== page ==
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Business today

Compiled from Times wires

© St. Petersburg Times, published June 7, 2001

TECH DISTRIBUTOR CUTS STAFF: Ingram Micro will slash as many as 1,000 U.S. jobs because of softer demand within the tech industry. Ingram, the world's largest distributor of computer products, said the cuts amount to 6 percent of its work force. Ingram also will close a distribution hub in Newark, Calif., and two return processing facilities in Rancho Cucamonga and Santa Ana, Calif. Ingram Micro hopes to save $30-million to $40-million a year after the cuts. Its second-ranked competitor is Clearwater-based Tech Data Corp.

MORE CUTS AT Z-TEL: Tampa alternative phone company Z-Tel Technologies confirms it has cut 65 jobs as it slashes costs in search of a profit. The cuts were distributed between Z-Tel's Tampa headquarters, an engineering and research facility in Atlanta and a customer service center in Atmore, Ala. Affected workers were notified Tuesday. Z-Tel spokeswoman Sarah Bialk said an earlier unconfirmed report that it may cut up to half its 1,800 jobs this week was "inaccurate." But Bialk did not rule out additional cutbacks as the company continues to evaluate its headcount. Z-Tel, which offers high-tech telephone service through bundled packages, eliminated about 400 jobs earlier this year, including 125 in Tampa.

IRS TACKLES WITHHOLDING RULES: The IRS has sent formal notice to tax lawyers and other professionals that if they refuse to withhold taxes from workers' paychecks, they may be prosecuted. The claim that only income from foreign sources, or employers based abroad, is subject to U.S. income taxes "is refuted by the express and umambiguous terms" of the tax code, the notice states. The Justice Department this year filed a civil lawsuit in U.S. District Court in Tampa to recover funds from Bosset Marketing Partners of Clearwater.

CIRCUIT CITY EXPECTS LOWER EARNINGS: Circuit City Group said it will report lower earnings for the fiscal first quarter ended May 31. The Richmond, Va., electronics retailer said it expects earnings will fall to 4 cents a share from 28 cents a year earlier. Still, that would exceed the 3 cents a share loss predicted by analysts. Circuit City will report final results June 15. The company also said it plans to reduce its stake in CarMax Group by about 10 percent to help pay for the remodeling of its electronics stores. Circuit City will offer 7.5-million of CarMax's tracking shares, which may generate about $123-million in proceeds, said analyst Alan Rifkin of Lehman Brothers.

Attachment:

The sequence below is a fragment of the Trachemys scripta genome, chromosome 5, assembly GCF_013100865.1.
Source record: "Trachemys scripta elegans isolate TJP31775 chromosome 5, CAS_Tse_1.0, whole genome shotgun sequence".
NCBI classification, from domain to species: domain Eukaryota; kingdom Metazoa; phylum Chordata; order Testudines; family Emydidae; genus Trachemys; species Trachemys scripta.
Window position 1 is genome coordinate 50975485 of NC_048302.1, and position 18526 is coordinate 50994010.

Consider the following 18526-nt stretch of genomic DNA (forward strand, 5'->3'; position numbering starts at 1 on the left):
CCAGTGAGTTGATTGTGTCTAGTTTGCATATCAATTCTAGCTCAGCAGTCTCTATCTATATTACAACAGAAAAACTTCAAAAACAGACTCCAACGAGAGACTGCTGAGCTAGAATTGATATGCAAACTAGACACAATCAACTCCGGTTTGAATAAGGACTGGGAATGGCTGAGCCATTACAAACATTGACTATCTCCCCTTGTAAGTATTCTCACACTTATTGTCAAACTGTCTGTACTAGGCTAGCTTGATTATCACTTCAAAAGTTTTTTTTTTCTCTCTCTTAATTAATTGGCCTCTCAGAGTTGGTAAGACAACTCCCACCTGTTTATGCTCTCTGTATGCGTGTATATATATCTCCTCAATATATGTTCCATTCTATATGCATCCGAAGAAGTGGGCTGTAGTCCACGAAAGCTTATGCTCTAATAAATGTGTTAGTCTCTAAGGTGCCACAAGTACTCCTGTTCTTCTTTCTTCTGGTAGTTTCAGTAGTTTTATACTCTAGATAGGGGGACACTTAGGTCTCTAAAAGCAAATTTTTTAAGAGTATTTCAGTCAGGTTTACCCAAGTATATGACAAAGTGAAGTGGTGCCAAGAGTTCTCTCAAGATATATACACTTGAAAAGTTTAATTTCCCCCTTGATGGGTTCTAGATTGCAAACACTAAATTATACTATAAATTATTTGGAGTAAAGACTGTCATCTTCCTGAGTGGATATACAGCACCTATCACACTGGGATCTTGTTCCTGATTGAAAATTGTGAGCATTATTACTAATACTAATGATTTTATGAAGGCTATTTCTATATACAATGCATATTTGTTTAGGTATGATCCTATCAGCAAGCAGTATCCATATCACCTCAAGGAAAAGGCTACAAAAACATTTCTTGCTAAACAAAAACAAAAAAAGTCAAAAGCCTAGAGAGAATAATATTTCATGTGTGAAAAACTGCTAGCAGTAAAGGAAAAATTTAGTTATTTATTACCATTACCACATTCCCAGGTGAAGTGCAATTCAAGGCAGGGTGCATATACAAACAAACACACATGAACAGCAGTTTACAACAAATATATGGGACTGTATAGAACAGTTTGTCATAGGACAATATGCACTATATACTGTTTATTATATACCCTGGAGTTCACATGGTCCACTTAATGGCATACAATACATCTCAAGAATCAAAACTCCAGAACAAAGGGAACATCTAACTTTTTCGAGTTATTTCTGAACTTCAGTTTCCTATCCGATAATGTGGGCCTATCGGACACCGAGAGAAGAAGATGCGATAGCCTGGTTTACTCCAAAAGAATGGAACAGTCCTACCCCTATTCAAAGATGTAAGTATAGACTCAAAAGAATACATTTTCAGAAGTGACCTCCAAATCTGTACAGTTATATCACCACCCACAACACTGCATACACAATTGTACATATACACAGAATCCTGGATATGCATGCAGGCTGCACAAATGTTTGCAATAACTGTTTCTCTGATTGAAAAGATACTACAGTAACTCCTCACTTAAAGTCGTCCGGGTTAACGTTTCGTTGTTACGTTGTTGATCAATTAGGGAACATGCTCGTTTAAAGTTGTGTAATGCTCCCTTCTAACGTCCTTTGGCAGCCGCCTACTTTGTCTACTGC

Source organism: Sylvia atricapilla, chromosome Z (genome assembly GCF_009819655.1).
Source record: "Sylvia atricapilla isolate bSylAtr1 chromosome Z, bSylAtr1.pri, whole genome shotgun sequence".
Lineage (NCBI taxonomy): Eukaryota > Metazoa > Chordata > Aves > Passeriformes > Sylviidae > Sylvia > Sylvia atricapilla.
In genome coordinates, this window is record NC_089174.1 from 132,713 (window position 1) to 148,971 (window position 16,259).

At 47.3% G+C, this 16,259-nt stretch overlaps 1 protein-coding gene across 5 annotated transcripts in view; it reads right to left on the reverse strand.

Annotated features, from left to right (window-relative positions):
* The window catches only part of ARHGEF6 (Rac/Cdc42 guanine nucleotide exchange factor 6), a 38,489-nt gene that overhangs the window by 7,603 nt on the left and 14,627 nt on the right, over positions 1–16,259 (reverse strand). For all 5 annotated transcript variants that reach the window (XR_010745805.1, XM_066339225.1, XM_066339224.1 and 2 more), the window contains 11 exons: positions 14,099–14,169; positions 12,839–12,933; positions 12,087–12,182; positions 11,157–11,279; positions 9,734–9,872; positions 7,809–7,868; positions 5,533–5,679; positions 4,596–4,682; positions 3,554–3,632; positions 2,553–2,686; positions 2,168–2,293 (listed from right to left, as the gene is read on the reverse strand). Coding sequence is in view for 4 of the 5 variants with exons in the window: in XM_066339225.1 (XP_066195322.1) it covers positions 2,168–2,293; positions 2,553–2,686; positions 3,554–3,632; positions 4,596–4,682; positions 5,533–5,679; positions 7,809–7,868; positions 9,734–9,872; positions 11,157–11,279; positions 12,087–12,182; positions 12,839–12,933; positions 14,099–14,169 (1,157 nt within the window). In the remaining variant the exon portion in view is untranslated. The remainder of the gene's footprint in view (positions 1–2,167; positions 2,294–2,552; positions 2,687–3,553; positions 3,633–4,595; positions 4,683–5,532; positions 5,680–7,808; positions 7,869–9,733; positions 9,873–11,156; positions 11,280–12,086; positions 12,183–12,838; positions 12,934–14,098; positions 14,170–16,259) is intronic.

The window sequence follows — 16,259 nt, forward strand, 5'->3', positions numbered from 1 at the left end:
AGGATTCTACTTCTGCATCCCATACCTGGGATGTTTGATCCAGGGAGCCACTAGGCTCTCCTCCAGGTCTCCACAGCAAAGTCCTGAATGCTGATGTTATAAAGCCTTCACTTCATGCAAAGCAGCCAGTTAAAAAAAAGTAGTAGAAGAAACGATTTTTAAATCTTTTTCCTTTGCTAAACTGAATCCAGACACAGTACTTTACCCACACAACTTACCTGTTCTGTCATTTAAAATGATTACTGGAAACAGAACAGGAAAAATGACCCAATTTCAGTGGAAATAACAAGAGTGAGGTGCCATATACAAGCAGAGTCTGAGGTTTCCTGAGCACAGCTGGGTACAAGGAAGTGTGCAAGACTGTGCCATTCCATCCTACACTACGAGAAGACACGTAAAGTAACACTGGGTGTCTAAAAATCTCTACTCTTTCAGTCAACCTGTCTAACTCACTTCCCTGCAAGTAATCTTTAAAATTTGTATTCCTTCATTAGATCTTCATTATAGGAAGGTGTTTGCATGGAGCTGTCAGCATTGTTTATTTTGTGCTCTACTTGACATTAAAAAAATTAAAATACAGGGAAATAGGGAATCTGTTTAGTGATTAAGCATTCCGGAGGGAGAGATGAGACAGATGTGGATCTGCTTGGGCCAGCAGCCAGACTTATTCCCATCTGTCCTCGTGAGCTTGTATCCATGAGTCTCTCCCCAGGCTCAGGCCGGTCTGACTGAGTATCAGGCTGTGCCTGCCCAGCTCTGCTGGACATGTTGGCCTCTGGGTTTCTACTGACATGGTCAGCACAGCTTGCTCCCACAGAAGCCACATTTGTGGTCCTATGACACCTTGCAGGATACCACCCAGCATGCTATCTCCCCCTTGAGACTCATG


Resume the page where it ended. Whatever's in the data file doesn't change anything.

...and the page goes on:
PA. APPROVES VERIZON REQUEST: Verizon Communications Inc. has won conditional backing from Pennsylvania regulators to sell long-distance phone service in the state. The state's Public Utility Commission agreed to support the carrier's long-distance application with the Federal Communications Commission if Verizon accepts monitoring of how it treats rivals using the company's local-phone network. Verizon also must agree to higher fines if service falls below established standards. Verizon said it has agreed.

HOUGH OPENS MIAMI OFFICE: William R. Hough & Co. of St. Petersburg is opening an office in Miami with the addition of six former employees of First Equity Corp. of Florida, which recently closed its doors. The office will handle corporate and public finance, individual investor services and mortgage loan trading. Hough already is active in public finance in the Miami area but has not had an office there for several years.

RUSSELL FORECASTS LOWER EARNINGS: Russell Corp., maker of Russell Athletic and Jerzees clothing, said profit this quarter will unexpectedly fall and it will close two plants and shut down some other operations in Alabama, affecting about 775 workers. The company said it has seen significant reductions in retailers' inventories and soft demand across all retail channels. Russell said it is hopeful second-half profit and sales will increase as the athletic-clothing company gains new customers and reduces costs.

HEINZ TO BUY BORDEN UNITS: H.J. Heinz Co. agreed to buy Borden Foods pasta sauce and dry bullion businesses. Terms of the transaction weren't disclosed. The deal would add the Classico and Aunt Millie's brands of pasta sauce to Heinz's stable of products.

PC FORECAST LOWERED: With an economic turnaround yet to emerge, the U.S. personal computer industry will see its first annual decline in 2001, according to market research projections. Based on new data, International Data Corp. projected PC shipments will decline this year by 6.3 percent from 2000. IDC had expected 2.2 percent growth. IDC also lowered its worldwide PC shipment forecast from 10.3 percent to 5.8 percent growth, citing the slumping U.S. market and economy.

FISHER-PRICE TO PAY FINE: Fisher-Price has agreed to pay a $1.1-million fine to the federal government, one of the highest to be packaged with settlement of charges that a child-products company failed to report a dangerous defect. The settlement follows the U.S. Consumer Product Safety Commission investigation into a massive recall of the company's ride-on Power Wheels. The commission learned of fires and injuries associated with the recalled battery-powered toys through consumer complaints and fire investigators' reports.

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